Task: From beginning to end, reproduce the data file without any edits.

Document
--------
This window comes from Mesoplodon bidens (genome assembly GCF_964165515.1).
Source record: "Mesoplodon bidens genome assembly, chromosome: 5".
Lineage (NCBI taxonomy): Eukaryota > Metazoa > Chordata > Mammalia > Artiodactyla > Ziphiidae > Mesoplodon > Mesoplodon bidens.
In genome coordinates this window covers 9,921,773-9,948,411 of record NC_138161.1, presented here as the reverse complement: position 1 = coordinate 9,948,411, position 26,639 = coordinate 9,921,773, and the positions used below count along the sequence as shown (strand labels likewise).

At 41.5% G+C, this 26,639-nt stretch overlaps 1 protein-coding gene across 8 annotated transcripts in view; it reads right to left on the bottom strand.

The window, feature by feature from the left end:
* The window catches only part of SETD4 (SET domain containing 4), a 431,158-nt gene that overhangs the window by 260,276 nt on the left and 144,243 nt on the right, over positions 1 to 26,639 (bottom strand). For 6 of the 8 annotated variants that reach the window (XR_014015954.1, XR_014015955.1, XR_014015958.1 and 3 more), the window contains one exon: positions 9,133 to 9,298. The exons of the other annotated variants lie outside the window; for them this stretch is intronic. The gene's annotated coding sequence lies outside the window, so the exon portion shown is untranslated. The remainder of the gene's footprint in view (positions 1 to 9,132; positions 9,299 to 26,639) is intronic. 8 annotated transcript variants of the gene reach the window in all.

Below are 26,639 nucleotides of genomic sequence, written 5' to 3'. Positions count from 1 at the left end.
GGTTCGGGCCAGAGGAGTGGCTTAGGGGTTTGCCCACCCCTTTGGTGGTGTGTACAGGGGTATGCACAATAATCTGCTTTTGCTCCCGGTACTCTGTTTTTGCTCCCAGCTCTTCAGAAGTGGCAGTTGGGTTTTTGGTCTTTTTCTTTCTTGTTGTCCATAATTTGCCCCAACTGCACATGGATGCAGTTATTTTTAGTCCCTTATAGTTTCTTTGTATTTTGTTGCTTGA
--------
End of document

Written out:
This window comes from Mesoplodon bidens (genome assembly GCF_964165515.1).
Source record: "Mesoplodon bidens genome assembly, chromosome: 5".
Lineage (NCBI taxonomy): Eukaryota > Metazoa > Chordata > Mammalia > Artiodactyla > Ziphiidae > Mesoplodon > Mesoplodon bidens.
In genome coordinates this window covers 9,921,773-9,948,411 of record NC_138161.1, presented here as the reverse complement: position 1 = coordinate 9,948,411, position 26,639 = coordinate 9,921,773, and the positions used below count along the sequence as shown (strand labels likewise).

At 41.5% G+C, this 26,639-nt stretch overlaps 1 protein-coding gene across 8 annotated transcripts in view; it reads right to left on the bottom strand.

The window, feature by feature from the left end:
* The window catches only part of SETD4 (SET domain containing 4), a 431,158-nt gene that overhangs the window by 260,276 nt on the left and 144,243 nt on the right, over positions 1 to 26,639 (bottom strand). For 6 of the 8 annotated variants that reach the window (XR_014015954.1, XR_014015955.1, XR_014015958.1 and 3 more), the window contains one exon: positions 9,133 to 9,298. The exons of the other annotated variants lie outside the window; for them this stretch is intronic. The gene's annotated coding sequence lies outside the window, so the exon portion shown is untranslated. The remainder of the gene's footprint in view (positions 1 to 9,132; positions 9,299 to 26,639) is intronic. 8 annotated transcript variants of the gene reach the window in all.

Below are 26,639 nucleotides of genomic sequence, written 5' to 3'. Positions count from 1 at the left end.
GGTTCGGGCCAGAGGAGTGGCTTAGGGGTTTGCCCACCCCTTTGGTGGTGTGTACAGGGGTATGCACAATAATCTGCTTTTGCTCCCGGTACTCTGTTTTTGCTCCCAGCTCTTCAGAAGTGGCAGTTGGGTTTTTGGTCTTTTTCTTTCTTGTTGTCCATAATTTGCCCCAACTGCACATGGATGCAGTTATTTTTAGTCCCTTATAGTTTCTTTGTATTTTGTTGCTTGA